Whales in danger
North Atlantic right whales are often victims of collisions with large vessels which account for nearly 35% of mortalities. This endangered species currently numbers less than 350 individuals, of which only a few dozen are fertile females.
Scientific research and pressure from NGOs prompted the US government and the International Maritime Organisation to examine the issue in maritime policy. As a result, among other measures, shipping lanes in the Bay of Fundy in Canada were modified twice to limit traffic within whale habitat. Despite these efforts, North Atlantic right whales today are still considered to be the most threatened population in the world.
This population may be the most emblematic, however it is not the only one affected by collisions. Fin whales, humpback whales, blue whales, and Bryde’s whales are also regular victims of these accidents. In the Canary Islands, Hawaii, Japan, and Gibraltar collisions between vessels and large cetaceans are a regular occurrence, and sometimes also affect safety on board certain types of vessels.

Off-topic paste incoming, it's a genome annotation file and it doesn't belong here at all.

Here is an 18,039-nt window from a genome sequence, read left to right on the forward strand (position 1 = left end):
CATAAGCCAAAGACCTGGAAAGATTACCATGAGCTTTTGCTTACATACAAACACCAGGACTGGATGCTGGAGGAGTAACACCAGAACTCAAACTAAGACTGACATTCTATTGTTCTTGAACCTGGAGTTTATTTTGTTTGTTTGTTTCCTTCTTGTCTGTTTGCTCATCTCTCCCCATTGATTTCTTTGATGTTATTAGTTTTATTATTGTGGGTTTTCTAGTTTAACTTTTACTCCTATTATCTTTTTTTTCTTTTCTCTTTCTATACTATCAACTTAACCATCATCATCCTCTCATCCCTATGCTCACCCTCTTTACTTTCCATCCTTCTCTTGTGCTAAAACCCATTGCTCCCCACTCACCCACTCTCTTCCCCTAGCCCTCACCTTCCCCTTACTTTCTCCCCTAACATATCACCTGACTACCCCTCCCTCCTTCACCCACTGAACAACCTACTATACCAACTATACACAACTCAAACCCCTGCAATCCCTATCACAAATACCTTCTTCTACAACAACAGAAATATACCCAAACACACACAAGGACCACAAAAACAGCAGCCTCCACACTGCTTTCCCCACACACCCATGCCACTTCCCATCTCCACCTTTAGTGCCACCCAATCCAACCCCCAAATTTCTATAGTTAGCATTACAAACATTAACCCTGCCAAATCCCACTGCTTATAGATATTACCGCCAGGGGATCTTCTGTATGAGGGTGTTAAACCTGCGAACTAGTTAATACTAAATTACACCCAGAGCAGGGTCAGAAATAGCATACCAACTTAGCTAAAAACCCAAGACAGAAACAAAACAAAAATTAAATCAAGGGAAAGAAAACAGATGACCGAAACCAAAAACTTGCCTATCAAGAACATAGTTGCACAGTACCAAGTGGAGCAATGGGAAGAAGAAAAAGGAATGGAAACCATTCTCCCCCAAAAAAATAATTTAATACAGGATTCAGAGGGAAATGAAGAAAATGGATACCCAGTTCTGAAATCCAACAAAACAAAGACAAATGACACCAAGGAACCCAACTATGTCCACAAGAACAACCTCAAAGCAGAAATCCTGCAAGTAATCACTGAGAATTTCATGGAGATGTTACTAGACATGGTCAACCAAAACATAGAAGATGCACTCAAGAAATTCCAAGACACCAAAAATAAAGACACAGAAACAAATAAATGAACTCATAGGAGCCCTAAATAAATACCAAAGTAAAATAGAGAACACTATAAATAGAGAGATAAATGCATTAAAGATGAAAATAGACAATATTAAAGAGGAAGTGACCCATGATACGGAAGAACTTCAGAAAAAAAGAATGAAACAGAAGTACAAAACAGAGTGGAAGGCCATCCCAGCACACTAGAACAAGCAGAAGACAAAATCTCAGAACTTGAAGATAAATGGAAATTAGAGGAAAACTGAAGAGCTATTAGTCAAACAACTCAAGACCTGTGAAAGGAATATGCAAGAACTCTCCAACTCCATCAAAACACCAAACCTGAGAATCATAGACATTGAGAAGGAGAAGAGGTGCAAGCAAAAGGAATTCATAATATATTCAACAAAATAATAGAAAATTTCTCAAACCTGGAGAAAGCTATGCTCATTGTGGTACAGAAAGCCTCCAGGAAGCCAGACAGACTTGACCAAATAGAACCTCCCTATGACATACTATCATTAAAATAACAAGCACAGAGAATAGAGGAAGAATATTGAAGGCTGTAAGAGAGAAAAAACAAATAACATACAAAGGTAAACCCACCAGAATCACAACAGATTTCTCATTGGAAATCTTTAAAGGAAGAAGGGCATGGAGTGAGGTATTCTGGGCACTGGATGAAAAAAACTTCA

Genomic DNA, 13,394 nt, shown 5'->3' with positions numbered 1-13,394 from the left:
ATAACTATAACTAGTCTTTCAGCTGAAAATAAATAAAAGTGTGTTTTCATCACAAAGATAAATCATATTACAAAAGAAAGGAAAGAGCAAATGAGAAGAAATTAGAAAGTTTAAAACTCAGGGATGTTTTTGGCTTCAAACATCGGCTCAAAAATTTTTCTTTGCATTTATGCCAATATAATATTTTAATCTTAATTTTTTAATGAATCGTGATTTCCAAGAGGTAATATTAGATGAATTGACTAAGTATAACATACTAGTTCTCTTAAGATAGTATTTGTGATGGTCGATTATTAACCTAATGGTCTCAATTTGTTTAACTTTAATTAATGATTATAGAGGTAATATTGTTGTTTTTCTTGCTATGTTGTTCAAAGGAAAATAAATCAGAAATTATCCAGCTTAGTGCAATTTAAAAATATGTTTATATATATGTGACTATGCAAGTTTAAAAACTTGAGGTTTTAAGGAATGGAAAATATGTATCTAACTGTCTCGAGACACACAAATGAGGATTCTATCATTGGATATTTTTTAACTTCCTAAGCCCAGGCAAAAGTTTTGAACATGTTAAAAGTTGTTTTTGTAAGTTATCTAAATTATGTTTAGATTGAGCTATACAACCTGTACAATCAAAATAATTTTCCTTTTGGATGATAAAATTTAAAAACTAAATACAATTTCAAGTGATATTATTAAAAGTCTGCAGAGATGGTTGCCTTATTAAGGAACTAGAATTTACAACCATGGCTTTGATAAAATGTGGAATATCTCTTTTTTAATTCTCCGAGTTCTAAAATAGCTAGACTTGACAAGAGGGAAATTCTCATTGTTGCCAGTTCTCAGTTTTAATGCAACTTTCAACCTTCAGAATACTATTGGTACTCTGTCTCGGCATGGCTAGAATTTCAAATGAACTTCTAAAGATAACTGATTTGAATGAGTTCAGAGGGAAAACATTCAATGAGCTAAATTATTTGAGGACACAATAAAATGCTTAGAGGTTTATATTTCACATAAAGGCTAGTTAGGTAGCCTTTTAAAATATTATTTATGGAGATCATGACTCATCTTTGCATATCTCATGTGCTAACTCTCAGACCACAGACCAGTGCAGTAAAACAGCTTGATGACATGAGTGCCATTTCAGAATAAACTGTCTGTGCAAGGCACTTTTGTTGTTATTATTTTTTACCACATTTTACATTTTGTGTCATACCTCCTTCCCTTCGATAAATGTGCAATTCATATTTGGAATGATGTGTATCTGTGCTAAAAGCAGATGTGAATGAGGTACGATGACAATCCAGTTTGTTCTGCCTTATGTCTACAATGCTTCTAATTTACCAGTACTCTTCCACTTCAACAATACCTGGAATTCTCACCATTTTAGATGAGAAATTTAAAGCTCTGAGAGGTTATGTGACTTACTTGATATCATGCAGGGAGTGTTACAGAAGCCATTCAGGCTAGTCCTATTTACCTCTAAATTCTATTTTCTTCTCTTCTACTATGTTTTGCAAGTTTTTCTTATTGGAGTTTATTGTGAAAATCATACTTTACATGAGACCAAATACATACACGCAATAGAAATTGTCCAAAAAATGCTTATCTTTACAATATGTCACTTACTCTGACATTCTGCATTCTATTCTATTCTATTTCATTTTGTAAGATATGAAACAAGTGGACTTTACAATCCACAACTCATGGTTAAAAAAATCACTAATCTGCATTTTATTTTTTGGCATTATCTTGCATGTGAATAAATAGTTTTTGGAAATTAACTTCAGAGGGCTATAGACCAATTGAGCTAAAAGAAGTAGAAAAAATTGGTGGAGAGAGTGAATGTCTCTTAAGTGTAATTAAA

The Mediterranean is no exception to this phenomenon. In the north-western basin, 16–20% of whales found dead were killed by a collision, and many living individuals bear scars from these accidents. Collisions are thus considered to be one of the main non-natural causes of mortality for fin and sperm whales in the Mediterranean.
These super predators may be ranked among the mightiest on the planet, but if ecological balances are to be maintained in the Mediterranean, they need to be protected. However, not causing their populations to become unsustainable and thus being able to pass on this natural wealth to future generations, means a huge commitment on all our parts.
The REPCET system was designed to contribute to these conservation objectives with the cooperation of maritime companies. It was developed within the framework of the Pelagos Sanctuary and is designed to be applicable in any similarly affected region.
International Whaling Commission : http://www.iwcoffice.org/sci_com/shipstrikes.htm